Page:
Izturis, Bonifacio might share second base for Jays

The Sports Xchange
The SportsXchange

Outside of the battles for a few bullpen spots, the biggest competition at the Toronto Blue Jays' spring training camp is for second base.
However, whether Maicer Izturis or Emilio Bonifacio starts at second on Opening Day, the competition won't necessarily be over. It could last the whole season.
"One guy might not win the job," manager John Gibbons said. "I mean, they're both going to be on the team. It might be one of those things where if we feel we need a little shot in the arm offensively, then we put Bonifacio in there. Then again, if it's consistent defense that's important, Izturis might be our choice. I don't think anyone is going to base it off of numbers."
Both are switch hitters, and both are versatile. Bonifacio brings speed to the lineup and can play outfield. Izturis is the better defender and can play short and third as well as second.
"It's probably going to come down to a feel thing," Gibbons said. "What does your gut tell you? And when it comes right down to it, we might not come out and say, 'Hey, this is our guy.' Maybe they'll split it and we'll just base it on matchups or what we need on a given night."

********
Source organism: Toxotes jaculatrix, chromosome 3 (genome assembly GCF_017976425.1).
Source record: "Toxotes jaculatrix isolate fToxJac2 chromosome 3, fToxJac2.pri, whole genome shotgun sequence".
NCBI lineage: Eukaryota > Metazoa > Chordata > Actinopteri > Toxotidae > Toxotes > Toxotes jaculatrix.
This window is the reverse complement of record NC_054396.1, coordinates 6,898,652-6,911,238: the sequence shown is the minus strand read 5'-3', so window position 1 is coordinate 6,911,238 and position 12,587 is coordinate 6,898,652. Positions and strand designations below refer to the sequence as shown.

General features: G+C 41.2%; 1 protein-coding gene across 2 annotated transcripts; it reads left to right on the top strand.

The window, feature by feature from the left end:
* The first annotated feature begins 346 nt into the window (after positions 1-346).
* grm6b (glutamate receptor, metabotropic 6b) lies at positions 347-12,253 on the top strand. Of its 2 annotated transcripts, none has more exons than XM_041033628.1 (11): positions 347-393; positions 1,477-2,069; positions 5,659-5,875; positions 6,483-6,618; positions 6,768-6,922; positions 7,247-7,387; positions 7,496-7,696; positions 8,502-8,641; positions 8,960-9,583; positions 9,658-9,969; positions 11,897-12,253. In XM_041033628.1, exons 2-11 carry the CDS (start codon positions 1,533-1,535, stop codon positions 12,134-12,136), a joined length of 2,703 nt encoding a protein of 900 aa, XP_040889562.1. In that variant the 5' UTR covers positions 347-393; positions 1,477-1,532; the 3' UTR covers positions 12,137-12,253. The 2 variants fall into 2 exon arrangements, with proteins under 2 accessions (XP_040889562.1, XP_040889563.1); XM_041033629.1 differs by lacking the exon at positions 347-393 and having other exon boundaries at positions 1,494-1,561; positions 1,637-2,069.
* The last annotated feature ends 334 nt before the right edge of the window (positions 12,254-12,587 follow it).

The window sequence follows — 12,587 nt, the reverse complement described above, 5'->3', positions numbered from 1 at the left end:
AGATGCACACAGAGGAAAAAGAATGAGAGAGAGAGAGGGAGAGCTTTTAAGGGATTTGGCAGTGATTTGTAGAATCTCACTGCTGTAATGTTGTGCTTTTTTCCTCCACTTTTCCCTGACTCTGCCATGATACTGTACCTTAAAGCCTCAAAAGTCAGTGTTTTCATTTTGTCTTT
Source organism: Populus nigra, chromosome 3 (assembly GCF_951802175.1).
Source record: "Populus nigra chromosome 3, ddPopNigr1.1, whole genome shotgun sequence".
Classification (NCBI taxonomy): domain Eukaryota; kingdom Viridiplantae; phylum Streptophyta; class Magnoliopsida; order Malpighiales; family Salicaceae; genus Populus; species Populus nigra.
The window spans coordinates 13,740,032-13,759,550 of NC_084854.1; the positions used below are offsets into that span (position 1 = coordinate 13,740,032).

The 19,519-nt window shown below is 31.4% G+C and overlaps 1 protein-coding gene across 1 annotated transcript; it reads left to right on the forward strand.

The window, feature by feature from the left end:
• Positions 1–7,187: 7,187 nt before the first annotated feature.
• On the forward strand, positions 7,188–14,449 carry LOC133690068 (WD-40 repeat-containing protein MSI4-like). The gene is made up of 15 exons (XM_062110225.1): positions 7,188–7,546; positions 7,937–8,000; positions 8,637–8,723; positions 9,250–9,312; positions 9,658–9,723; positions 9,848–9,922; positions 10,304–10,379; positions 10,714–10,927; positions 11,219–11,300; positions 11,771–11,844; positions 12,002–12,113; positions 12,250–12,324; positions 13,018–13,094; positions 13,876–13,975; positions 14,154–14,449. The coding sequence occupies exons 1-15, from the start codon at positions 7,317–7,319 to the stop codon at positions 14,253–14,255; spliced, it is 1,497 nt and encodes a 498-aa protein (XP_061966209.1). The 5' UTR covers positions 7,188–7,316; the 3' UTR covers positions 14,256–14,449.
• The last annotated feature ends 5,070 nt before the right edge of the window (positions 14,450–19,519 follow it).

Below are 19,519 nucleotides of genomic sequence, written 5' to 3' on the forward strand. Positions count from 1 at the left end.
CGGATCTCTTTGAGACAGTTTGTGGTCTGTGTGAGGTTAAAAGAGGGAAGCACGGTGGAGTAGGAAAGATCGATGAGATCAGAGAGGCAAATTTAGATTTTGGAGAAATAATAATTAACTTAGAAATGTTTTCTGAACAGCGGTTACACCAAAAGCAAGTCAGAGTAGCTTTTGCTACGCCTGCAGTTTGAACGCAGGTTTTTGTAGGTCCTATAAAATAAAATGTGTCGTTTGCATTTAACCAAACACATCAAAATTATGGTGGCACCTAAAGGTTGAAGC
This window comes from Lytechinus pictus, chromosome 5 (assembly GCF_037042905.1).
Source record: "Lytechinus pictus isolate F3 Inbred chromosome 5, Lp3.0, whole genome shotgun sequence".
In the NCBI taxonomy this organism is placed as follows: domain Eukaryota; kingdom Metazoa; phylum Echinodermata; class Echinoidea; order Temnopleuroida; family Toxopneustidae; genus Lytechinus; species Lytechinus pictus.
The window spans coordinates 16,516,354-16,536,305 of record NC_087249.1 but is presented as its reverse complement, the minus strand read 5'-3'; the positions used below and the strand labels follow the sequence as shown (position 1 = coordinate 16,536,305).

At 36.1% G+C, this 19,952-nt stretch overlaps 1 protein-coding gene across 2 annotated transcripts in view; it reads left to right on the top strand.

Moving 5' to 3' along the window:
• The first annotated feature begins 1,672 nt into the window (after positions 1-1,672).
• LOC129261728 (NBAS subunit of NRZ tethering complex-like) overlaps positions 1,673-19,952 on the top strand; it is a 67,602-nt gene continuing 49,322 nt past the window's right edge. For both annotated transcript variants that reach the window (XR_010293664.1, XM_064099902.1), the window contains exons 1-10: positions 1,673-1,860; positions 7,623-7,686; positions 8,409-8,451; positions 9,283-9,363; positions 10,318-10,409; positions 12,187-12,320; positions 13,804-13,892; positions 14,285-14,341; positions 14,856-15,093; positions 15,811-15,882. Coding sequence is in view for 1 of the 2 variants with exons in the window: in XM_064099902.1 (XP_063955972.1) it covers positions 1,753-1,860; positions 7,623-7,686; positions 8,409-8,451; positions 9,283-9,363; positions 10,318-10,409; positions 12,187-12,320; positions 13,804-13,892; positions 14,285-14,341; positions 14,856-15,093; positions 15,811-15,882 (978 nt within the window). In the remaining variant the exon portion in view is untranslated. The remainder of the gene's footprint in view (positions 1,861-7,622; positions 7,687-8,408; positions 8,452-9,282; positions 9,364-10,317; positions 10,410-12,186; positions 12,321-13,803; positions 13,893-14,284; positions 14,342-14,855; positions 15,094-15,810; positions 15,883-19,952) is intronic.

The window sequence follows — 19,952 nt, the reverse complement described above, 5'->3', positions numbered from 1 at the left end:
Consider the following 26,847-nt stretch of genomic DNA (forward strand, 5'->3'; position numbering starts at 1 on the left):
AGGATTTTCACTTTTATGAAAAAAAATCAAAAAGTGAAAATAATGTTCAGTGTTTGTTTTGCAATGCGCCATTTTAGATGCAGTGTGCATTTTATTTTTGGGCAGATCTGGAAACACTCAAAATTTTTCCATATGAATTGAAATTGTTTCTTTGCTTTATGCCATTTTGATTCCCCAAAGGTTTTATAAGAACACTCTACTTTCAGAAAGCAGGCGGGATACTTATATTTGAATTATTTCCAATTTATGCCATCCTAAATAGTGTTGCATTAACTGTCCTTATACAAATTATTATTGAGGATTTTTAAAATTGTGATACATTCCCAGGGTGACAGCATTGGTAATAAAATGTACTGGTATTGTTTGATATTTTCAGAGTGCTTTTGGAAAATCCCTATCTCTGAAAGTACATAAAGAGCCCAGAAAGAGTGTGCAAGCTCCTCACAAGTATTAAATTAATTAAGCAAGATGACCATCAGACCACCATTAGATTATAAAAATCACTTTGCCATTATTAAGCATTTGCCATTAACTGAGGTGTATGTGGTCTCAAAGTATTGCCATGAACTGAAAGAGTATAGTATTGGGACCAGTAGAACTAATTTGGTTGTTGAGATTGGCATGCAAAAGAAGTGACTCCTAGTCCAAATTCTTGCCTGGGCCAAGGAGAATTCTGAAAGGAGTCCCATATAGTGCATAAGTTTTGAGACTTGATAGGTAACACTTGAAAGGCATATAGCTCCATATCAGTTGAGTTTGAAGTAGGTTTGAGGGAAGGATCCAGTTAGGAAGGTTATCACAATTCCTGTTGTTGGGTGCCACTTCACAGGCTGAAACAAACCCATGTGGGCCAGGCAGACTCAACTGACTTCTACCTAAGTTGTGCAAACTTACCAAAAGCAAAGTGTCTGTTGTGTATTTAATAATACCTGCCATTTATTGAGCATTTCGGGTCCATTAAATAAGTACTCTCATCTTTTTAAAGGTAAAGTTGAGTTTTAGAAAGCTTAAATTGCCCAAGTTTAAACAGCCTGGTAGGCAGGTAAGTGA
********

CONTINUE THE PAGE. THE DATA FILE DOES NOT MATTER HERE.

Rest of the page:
Izturis was signed as a free agent before the Blue Jays made the blockbuster, 12-player deal with the Marlins in November that brought Bonifacio, among others.
General manager Alex Anthopoulos likes what Izturis brings.
"We were attracted to his ability to play shortstop," Anthopoulos said. "There are guys who can play second and third, but they can't play short, and if you look around, the guys who can play short into their 30s, like John McDonald, like Willie Bloomquist, like Marco Scutaro, just seem to play on and on and on. (Izturis) has been a guy who has had 400 at-bats, put up good stats, makes contact, can run a little bit, and is just a valuable player to have. ... He can draw a walk, he can put the ball in play. We struck out a lot last year, and we wanted more contact in the lineup."
Fighting for a spot is nothing new for Izturis.
"I've been in this situation in Anaheim," he said. "That team always had a lot of players and talent, but I'd still get 300, maybe 400 at-bats. One year, 500.
"I like this team. I will help this team wherever I can. This team, to me, is a lot like the 2005 Angels with Garret Anderson, Vlady (Vladimir Guerrero), a mix of so many good young and older players."
A clue as to how the second base playing time might work out possibly could be found in the players' career splits.
As a right-handed hitter against left-handed pitching, Izturis has a career .268 average and a .664 on-base-plus-slugging percentage, and Bonifacio has a .290 average and a .707 OPS. As a left-handed hitter against right-handed pitching, Izturis has a .275 average and a .726 OPS, Bonifacio has a .258 average and a .658 OPS.
Perhaps the solution will be a platoon.

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